The transmission of letters or documents via the “fax” machine is a technology considered essential to the modern-day office. The idea of facsimile transmission is not a new one, however, as shown by an article appearing in the September 13, 1889 issue of the Lincoln Daily Nebraska State Journal, on microfilm at the Nebraska State Historical Society.
The article described the “telautograph,” invented by one Professor Elisha Gray, which connected the instruments via telegraph lines. “It transmits writing or drawing with a pen or pencil precisely as it is done by the operator at the sending end of the line and the manuscript can be made over any length of wire.
“The pen is connected by wire with another at the end of the line and all its movements are duplicated. The machine will work just as well whether there is anybody at the receiving end of the instrument and the manuscript will there await the coming of the recipient.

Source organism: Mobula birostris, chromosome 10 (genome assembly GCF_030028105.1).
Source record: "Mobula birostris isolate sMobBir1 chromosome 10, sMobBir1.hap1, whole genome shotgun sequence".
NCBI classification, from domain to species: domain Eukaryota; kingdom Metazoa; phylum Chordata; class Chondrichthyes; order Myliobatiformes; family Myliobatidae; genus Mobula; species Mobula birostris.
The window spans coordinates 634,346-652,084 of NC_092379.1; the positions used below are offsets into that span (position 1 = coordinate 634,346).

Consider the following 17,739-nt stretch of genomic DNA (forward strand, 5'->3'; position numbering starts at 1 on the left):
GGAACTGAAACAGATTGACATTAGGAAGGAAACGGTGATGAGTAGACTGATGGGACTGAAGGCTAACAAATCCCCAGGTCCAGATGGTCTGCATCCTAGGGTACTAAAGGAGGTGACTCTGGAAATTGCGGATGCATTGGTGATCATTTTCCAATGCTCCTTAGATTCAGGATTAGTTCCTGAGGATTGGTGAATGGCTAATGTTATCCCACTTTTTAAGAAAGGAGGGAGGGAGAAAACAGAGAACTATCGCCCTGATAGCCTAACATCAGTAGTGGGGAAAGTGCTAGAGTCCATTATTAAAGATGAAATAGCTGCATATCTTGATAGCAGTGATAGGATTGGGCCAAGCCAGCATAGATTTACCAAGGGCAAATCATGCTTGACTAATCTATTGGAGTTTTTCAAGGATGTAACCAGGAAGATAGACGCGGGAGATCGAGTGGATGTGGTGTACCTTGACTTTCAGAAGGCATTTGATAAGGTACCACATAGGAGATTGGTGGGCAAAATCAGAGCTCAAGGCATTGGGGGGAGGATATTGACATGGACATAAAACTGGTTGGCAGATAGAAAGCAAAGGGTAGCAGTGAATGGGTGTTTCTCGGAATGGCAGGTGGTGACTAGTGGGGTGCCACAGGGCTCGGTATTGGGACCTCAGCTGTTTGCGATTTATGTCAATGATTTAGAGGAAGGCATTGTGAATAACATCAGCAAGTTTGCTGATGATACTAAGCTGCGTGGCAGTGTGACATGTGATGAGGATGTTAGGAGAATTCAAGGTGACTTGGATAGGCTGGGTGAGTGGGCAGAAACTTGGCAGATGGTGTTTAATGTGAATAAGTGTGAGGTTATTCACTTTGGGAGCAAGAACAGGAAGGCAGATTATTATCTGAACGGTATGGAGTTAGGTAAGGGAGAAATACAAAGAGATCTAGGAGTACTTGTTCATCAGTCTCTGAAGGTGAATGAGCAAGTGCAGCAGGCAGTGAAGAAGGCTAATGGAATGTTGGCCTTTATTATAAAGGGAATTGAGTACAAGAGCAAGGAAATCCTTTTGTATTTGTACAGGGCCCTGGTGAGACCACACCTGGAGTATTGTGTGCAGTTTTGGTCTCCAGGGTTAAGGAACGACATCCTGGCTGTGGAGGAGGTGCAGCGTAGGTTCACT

“It possesses, therefore, many advantages over the telephone. It is absolutely secret, as no one can overhear or take off the message. . . . A man can write a draft or check from his office in one city for his correspondent in another and it will be his actual autograph. . . . [T]he transmission is instantaneous and is completed at the other end of the line the moment the transmitter’s pen or pencil ceases. It will be a most useful instrument.”
In the absence of evidence that facsimile transmission was perfected prior to its recent advent in the 1980s, one must remain skeptical whether Professor Gray’s instrument lived up to the inventor’s claims. Perhaps the idea was simply ahead of its time.